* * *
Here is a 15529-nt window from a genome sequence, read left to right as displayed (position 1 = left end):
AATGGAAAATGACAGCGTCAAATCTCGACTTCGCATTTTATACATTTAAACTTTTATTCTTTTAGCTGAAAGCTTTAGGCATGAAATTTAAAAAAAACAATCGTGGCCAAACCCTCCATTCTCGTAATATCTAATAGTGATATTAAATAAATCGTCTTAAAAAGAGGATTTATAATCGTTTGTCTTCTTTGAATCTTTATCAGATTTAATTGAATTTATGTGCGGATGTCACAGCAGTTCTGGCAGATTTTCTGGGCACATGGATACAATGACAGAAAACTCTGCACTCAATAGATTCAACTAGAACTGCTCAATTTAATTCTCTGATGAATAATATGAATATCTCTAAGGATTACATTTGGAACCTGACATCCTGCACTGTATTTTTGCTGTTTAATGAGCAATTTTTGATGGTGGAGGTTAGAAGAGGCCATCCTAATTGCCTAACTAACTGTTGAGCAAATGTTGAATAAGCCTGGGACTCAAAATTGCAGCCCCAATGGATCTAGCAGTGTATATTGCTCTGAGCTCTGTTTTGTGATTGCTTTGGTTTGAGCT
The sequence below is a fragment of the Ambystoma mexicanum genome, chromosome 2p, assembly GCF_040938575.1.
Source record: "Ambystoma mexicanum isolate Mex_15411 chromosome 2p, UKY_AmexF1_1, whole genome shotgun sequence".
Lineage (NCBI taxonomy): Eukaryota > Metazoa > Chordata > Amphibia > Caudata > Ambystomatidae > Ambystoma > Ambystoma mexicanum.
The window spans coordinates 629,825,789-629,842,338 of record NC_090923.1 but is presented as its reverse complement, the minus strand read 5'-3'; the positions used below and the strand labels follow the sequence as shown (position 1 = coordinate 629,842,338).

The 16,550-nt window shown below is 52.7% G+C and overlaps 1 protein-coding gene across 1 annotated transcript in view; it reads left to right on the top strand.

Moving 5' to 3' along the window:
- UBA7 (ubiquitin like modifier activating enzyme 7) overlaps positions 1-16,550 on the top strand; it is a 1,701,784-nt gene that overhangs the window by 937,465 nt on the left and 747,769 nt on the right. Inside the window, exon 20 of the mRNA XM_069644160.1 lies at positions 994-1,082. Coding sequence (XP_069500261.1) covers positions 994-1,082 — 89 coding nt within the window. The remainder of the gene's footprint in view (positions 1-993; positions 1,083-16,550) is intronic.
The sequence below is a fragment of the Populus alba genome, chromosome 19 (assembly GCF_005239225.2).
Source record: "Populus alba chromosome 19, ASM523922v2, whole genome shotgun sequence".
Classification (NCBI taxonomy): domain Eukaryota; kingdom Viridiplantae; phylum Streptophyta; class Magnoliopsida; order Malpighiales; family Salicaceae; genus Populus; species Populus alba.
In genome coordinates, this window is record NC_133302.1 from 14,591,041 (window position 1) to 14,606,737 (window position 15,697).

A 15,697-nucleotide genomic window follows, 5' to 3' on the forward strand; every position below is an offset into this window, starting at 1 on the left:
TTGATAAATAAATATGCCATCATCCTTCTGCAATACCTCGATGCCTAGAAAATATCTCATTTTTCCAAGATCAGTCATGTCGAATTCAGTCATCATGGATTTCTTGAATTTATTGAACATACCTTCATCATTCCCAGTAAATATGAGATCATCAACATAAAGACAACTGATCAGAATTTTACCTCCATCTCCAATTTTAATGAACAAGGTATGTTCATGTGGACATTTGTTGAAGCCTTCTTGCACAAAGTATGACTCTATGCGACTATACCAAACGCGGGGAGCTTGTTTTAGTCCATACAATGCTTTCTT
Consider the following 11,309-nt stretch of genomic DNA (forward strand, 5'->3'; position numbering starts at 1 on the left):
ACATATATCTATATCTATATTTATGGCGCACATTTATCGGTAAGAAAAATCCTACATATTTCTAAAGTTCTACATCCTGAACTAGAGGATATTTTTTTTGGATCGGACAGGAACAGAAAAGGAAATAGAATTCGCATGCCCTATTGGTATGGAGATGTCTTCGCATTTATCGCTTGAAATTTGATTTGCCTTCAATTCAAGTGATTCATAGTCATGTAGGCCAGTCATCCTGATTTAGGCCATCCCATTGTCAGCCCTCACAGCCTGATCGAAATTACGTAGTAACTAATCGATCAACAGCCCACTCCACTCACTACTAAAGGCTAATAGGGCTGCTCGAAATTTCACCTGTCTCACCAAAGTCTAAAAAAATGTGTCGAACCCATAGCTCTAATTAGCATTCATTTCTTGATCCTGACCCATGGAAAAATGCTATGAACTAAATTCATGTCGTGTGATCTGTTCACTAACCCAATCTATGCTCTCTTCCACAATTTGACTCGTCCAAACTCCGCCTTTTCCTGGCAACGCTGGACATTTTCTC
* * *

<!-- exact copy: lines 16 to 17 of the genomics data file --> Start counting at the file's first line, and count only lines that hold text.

Consider the following 11,309-nt stretch of genomic DNA (forward strand, 5'->3'; position numbering starts at 1 on the left):
ACATATATCTATATCTATATTTATGGCGCACATTTATCGGTAAGAAAAATCCTACATATTTCTAAAGTTCTACATCCTGAACTAGAGGATATTTTTTTTGGATCGGACAGGAACAGAAAAGGAAATAGAATTCGCATGCCCTATTGGTATGGAGATGTCTTCGCATTTATCGCTTGAAATTTGATTTGCCTTCAATTCAAGTGATTCATAGTCATGTAGGCCAGTCATCCTGATTTAGGCCATCCCATTGTCAGCCCTCACAGCCTGATCGAAATTACGTAGTAACTAATCGATCAACAGCCCACTCCACTCACTACTAAAGGCTAATAGGGCTGCTCGAAATTTCACCTGTCTCACCAAAGTCTAAAAAAATGTGTCGAACCCATAGCTCTAATTAGCATTCATTTCTTGATCCTGACCCATGGAAAAATGCTATGAACTAAATTCATGTCGTGTGATCTGTTCACTAACCCAATCTATGCTCTCTTCCACAATTTGACTCGTCCAAACTCCGCCTTTTCCTGGCAACGCTGGACATTTTCTC